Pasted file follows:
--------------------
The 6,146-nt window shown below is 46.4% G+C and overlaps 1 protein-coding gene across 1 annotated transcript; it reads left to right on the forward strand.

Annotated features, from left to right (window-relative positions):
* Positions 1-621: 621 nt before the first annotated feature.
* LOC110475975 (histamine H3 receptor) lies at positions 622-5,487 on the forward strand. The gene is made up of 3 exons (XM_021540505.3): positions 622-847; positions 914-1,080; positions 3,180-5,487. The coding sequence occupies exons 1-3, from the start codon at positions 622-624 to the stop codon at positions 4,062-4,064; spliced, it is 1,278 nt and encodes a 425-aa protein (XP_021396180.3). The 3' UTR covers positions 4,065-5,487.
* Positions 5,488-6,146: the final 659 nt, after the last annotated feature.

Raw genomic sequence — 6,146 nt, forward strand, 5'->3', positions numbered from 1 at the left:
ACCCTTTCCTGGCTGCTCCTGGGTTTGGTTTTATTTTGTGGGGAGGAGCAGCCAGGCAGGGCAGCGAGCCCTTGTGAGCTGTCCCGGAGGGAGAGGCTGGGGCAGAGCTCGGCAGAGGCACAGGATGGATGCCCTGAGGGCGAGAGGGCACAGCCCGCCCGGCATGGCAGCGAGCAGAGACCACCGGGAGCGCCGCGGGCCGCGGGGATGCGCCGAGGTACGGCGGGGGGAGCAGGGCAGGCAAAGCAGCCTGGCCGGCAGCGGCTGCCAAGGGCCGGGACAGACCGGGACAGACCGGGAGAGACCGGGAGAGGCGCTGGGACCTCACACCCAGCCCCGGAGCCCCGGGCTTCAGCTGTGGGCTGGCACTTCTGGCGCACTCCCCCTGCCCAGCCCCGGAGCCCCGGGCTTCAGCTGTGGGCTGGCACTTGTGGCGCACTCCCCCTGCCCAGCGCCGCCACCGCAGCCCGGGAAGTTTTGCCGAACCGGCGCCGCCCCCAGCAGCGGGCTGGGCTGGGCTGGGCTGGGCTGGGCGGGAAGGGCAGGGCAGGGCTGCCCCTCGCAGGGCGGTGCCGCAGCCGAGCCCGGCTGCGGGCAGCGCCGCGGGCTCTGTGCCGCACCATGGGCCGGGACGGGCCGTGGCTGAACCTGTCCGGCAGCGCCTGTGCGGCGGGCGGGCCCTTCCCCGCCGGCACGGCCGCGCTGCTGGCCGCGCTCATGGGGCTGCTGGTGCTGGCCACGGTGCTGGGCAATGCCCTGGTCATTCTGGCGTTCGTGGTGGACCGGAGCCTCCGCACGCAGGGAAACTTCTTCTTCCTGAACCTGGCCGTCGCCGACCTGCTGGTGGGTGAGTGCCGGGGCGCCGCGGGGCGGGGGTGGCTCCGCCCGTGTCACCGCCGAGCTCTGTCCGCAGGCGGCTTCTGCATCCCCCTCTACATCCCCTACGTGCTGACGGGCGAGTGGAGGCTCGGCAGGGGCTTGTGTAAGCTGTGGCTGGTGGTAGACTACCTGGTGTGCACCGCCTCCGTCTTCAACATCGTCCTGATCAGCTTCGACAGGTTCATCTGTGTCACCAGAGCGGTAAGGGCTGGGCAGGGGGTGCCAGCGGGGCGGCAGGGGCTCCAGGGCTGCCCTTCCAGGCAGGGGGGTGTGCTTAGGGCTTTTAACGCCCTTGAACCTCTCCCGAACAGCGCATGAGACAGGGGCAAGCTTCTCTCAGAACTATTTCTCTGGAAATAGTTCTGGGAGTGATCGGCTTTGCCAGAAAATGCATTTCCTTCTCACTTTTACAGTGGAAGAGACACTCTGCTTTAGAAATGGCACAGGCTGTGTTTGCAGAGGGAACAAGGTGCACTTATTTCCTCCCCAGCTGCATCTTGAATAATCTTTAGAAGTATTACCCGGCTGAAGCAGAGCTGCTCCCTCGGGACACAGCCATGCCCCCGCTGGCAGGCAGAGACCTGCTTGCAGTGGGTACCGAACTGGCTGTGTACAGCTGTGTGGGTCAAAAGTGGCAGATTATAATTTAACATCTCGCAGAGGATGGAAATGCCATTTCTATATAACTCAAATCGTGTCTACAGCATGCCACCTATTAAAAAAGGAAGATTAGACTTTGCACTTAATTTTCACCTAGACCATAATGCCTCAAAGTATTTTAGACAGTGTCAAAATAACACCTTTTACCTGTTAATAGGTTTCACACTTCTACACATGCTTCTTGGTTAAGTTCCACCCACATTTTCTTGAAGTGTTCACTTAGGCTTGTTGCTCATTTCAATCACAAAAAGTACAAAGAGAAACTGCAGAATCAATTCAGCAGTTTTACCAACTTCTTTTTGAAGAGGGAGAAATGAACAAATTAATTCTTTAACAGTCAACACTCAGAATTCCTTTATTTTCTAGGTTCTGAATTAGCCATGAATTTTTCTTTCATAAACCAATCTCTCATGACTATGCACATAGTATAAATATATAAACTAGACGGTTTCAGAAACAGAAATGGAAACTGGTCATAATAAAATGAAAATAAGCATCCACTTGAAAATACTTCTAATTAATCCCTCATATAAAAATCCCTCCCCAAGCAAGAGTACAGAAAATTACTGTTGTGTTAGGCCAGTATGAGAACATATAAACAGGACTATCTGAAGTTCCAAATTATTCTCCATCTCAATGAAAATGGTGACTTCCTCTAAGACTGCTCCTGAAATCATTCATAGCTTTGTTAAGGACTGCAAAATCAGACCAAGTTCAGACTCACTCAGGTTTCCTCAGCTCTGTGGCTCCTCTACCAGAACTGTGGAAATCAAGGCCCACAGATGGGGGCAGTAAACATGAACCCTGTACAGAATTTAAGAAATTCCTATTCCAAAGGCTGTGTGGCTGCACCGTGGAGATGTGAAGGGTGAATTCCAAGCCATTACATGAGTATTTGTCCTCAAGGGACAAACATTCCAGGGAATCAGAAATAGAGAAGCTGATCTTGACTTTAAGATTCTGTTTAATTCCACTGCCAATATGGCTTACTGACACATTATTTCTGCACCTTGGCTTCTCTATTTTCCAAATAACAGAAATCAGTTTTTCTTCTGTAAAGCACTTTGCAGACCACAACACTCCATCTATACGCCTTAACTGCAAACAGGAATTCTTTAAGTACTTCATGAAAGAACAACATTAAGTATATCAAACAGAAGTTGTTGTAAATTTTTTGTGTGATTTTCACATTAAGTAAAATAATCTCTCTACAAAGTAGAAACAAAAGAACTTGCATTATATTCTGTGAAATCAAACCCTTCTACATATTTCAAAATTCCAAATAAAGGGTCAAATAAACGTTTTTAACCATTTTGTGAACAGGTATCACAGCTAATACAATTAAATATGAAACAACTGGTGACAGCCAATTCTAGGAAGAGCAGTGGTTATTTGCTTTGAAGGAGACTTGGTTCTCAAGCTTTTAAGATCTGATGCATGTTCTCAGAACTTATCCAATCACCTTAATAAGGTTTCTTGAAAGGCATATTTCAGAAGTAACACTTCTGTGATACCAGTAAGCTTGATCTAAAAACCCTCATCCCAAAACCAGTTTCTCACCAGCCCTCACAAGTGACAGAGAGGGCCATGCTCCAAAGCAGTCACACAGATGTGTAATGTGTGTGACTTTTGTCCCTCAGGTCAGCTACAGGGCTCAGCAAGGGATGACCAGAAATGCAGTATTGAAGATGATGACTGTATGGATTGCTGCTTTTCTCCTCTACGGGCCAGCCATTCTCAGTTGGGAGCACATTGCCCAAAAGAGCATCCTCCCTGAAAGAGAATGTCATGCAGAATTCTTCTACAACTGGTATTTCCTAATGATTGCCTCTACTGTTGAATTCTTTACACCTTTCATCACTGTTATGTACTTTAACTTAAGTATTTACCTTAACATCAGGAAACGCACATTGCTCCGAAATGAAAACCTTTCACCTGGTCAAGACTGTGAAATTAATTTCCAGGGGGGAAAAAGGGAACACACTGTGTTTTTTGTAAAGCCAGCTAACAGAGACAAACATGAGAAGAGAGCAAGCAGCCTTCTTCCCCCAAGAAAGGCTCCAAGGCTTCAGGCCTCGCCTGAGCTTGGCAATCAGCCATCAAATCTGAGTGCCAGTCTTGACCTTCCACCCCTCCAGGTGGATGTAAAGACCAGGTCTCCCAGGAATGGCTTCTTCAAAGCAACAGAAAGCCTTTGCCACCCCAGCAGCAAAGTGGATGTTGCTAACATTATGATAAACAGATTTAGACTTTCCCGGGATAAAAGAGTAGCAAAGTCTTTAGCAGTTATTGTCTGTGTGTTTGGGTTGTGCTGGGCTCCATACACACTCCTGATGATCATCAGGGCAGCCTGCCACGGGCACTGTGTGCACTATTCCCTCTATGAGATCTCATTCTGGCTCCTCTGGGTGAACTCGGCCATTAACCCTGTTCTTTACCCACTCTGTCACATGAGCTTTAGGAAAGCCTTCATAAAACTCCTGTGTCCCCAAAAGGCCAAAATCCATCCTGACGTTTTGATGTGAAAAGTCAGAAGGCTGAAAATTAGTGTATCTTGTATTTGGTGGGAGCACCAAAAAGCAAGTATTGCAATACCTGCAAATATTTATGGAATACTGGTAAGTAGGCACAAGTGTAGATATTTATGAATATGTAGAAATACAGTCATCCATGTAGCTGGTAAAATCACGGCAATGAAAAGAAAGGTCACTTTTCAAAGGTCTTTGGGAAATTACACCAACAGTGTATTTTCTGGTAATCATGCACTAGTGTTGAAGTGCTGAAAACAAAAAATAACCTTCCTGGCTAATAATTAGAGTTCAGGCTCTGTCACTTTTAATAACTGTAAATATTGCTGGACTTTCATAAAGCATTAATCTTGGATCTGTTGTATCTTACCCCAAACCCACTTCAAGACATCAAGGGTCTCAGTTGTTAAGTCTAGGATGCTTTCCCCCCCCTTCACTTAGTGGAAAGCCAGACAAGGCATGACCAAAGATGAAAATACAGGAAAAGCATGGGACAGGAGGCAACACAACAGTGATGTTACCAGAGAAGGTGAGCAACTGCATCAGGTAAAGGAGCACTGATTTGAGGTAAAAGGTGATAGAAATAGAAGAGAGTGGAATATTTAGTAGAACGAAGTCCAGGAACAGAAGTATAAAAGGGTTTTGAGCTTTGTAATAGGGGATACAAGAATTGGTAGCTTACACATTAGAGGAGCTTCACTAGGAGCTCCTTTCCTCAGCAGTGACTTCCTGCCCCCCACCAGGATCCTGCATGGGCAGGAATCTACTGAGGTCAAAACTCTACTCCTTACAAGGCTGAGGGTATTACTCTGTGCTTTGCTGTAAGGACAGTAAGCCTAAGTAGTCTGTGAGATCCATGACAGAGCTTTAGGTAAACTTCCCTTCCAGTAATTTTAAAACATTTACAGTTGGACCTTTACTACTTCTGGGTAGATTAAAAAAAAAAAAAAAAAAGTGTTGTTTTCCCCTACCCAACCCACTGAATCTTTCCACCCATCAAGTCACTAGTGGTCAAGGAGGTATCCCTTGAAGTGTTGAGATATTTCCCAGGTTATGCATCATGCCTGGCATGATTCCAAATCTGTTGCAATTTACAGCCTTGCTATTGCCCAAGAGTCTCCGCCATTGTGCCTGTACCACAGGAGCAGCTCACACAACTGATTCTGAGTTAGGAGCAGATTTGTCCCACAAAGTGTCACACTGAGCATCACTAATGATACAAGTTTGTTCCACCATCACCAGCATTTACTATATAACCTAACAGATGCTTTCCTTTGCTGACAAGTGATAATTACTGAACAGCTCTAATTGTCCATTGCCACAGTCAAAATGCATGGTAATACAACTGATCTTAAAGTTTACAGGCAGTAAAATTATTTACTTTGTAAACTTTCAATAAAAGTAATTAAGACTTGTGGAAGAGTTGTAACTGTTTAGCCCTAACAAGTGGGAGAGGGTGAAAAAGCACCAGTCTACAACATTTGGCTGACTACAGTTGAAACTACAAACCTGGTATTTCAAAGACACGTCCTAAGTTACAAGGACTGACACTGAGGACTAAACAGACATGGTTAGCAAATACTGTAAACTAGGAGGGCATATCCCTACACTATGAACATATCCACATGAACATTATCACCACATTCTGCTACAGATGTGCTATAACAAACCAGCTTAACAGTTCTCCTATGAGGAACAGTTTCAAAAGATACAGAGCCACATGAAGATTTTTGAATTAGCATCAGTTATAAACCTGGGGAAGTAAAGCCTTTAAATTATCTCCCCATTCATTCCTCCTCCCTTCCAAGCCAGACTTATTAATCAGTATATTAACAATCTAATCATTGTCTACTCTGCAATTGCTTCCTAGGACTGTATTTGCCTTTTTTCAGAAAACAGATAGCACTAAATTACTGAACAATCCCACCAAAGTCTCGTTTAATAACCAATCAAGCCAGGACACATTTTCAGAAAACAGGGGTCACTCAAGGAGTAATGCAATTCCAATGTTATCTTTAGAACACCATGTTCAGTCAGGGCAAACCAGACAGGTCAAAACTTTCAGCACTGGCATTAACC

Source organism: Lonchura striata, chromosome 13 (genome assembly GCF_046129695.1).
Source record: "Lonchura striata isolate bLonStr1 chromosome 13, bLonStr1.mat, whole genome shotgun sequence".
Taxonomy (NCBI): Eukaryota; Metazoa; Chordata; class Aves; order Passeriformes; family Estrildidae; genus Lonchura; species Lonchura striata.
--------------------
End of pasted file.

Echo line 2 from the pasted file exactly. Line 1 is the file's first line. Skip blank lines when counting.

Annotated features, from left to right (window-relative positions):